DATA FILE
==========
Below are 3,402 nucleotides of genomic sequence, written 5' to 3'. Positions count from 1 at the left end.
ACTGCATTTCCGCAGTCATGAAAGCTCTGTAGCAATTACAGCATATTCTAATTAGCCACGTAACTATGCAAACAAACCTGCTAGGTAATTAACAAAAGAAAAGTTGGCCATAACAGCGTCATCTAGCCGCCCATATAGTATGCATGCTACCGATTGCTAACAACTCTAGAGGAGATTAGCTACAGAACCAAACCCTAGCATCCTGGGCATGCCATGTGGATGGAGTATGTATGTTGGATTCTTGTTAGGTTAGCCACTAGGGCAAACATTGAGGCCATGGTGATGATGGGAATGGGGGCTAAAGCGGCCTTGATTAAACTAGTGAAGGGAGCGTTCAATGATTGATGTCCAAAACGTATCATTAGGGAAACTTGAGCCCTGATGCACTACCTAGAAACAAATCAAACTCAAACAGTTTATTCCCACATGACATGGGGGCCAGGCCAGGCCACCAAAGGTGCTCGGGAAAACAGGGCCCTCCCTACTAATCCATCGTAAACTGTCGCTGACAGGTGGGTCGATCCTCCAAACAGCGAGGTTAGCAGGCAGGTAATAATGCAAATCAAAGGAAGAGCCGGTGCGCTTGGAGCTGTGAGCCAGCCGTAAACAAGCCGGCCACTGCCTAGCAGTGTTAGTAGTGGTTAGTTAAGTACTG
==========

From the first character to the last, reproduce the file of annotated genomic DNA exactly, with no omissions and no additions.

Below are 3,402 nucleotides of genomic sequence, written 5' to 3'. Positions count from 1 at the left end.
ACTGCATTTCCGCAGTCATGAAAGCTCTGTAGCAATTACAGCATATTCTAATTAGCCACGTAACTATGCAAACAAACCTGCTAGGTAATTAACAAAAGAAAAGTTGGCCATAACAGCGTCATCTAGCCGCCCATATAGTATGCATGCTACCGATTGCTAACAACTCTAGAGGAGATTAGCTACAGAACCAAACCCTAGCATCCTGGGCATGCCATGTGGATGGAGTATGTATGTTGGATTCTTGTTAGGTTAGCCACTAGGGCAAACATTGAGGCCATGGTGATGATGGGAATGGGGGCTAAAGCGGCCTTGATTAAACTAGTGAAGGGAGCGTTCAATGATTGATGTCCAAAACGTATCATTAGGGAAACTTGAGCCCTGATGCACTACCTAGAAACAAATCAAACTCAAACAGTTTATTCCCACATGACATGGGGGCCAGGCCAGGCCACCAAAGGTGCTCGGGAAAACAGGGCCCTCCCTACTAATCCATCGTAAACTGTCGCTGACAGGTGGGTCGATCCTCCAAACAGCGAGGTTAGCAGGCAGGTAATAATGCAAATCAAAGGAAGAGCCGGTGCGCTTGGAGCTGTGAGCCAGCCGTAAACAAGCCGGCCACTGCCTAGCAGTGTTAGTAGTGGTTAGTTAAGTACTG